Between Albuquerque and Raton Pass (on the New Mexico-Colorado state line) I counted three bastions of Union Switch & Signal style-T2 upper quadrant semaphores on our journey over the former Santa Fe in Vista-Dome Silver Splendor.
I watched the blades drop from the vertical as we passed—a scene I’d not witnessed for many years.
In 2018, these signals represent the last large collections of active semaphores on any North American mainline.
The Style T2 was detailed in my book Classic Railroad Signals in a sidebar titled ‘Sante Fe Semaphores Survive in New Mexico’ by John Ryan and the late John Gruber.
General Electric delivered Conrail’s ten C32-8s in 1984. These were a group of unusual pre-production DASH-8 locomotives, and earned the nickname ‘camels’ owing to their humpback appearance.
I’ve always liked these distinctive locomotives and I had ample opportunities to photograph them on Conrail’s Boston & Albany route in the 1980s and early 1990s.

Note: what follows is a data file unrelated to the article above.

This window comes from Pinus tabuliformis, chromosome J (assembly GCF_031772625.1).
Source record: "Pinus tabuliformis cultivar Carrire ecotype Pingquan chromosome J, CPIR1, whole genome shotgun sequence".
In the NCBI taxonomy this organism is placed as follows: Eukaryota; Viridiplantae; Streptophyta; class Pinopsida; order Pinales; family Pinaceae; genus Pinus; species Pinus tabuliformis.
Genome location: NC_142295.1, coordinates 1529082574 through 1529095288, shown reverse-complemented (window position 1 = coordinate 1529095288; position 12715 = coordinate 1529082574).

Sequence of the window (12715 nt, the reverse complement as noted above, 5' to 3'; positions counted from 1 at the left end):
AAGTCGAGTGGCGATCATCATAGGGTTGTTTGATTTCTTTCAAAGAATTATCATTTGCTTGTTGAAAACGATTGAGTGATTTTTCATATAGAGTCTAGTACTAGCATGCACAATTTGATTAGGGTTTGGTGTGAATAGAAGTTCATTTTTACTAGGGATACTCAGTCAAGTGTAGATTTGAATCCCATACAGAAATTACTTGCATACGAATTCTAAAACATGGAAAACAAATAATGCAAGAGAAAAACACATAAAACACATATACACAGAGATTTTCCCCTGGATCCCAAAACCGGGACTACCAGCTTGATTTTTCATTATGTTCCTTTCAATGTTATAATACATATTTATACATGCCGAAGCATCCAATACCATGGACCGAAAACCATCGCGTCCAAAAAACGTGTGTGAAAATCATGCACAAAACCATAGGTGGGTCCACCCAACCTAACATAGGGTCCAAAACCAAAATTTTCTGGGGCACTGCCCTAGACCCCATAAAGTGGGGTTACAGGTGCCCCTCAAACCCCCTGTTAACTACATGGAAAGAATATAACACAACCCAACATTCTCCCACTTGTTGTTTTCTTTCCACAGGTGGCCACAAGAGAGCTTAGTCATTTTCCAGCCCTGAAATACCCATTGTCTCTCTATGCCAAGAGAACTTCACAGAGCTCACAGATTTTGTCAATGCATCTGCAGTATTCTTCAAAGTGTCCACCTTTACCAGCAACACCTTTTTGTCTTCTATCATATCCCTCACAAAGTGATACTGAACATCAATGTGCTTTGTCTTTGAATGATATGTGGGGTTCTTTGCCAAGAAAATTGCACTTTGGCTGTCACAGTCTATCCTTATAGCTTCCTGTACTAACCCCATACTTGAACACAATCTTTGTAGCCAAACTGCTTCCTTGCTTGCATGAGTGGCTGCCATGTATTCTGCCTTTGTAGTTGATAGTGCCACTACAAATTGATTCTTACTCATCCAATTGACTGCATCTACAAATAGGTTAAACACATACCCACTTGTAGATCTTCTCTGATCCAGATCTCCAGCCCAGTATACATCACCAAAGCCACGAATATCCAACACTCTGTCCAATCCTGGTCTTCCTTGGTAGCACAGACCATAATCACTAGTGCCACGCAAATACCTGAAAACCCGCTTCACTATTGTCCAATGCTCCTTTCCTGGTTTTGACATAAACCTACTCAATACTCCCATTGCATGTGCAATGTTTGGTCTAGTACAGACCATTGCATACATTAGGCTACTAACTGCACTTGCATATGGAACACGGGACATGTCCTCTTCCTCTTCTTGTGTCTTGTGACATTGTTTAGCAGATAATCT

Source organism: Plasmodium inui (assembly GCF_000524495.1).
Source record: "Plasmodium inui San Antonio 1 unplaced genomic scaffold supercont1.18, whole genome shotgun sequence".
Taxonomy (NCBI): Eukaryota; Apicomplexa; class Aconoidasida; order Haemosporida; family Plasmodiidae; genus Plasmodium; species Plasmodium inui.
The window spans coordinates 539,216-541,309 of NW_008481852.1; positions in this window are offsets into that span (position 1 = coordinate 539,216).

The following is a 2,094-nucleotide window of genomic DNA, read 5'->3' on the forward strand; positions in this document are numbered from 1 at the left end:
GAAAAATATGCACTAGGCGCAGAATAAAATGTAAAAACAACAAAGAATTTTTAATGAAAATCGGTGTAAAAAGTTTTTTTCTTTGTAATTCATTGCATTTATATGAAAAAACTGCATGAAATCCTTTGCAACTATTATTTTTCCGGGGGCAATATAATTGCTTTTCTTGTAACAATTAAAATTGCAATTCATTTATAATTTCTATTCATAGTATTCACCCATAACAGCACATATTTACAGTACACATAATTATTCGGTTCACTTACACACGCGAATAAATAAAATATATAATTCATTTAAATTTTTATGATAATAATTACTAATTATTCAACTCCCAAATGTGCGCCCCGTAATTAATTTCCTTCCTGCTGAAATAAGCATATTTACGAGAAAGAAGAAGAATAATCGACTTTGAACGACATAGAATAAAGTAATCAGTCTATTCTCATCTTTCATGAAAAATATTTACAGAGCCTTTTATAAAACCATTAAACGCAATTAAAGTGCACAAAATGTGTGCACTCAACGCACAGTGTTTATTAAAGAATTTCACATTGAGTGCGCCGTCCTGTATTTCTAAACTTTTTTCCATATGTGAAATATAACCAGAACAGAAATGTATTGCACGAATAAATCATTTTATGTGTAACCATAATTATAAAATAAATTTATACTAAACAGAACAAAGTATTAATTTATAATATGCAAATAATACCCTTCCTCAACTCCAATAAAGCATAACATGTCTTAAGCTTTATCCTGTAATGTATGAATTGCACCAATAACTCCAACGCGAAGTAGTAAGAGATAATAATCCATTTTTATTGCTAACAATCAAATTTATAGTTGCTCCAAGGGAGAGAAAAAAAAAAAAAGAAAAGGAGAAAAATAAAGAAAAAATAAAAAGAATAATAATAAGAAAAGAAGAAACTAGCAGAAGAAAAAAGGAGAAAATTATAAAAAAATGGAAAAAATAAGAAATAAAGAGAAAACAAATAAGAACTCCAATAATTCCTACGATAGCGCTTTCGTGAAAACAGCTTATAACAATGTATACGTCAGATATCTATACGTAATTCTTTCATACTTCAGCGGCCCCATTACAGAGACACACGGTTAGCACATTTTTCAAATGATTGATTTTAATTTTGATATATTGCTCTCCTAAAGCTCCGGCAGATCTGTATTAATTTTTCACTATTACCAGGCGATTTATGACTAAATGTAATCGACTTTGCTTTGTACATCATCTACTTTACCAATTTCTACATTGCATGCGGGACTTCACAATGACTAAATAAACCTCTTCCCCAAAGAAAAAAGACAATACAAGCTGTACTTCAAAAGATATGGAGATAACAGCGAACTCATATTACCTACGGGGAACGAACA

In March 1988, I was skipping class at Rochester Institute of Technology and photographing along the former Erie Railroad in New York’s Canisteo Valley.
In the afternoon, light rain had changed to snow. I was set up by the semaphores at milepost 308 west of Rathbone, New York and caught Conrail’s westward doublestack train TV301 roaring through the valley with nearly two miles of train in tow.
In the lead was C32-8 6617, an old favorite from my travels on B&A. I find it hard to believe that this locomotive was less than four years old at the time.
The old Union & Switch Signal Style S semaphores were decommissioned in January 1994.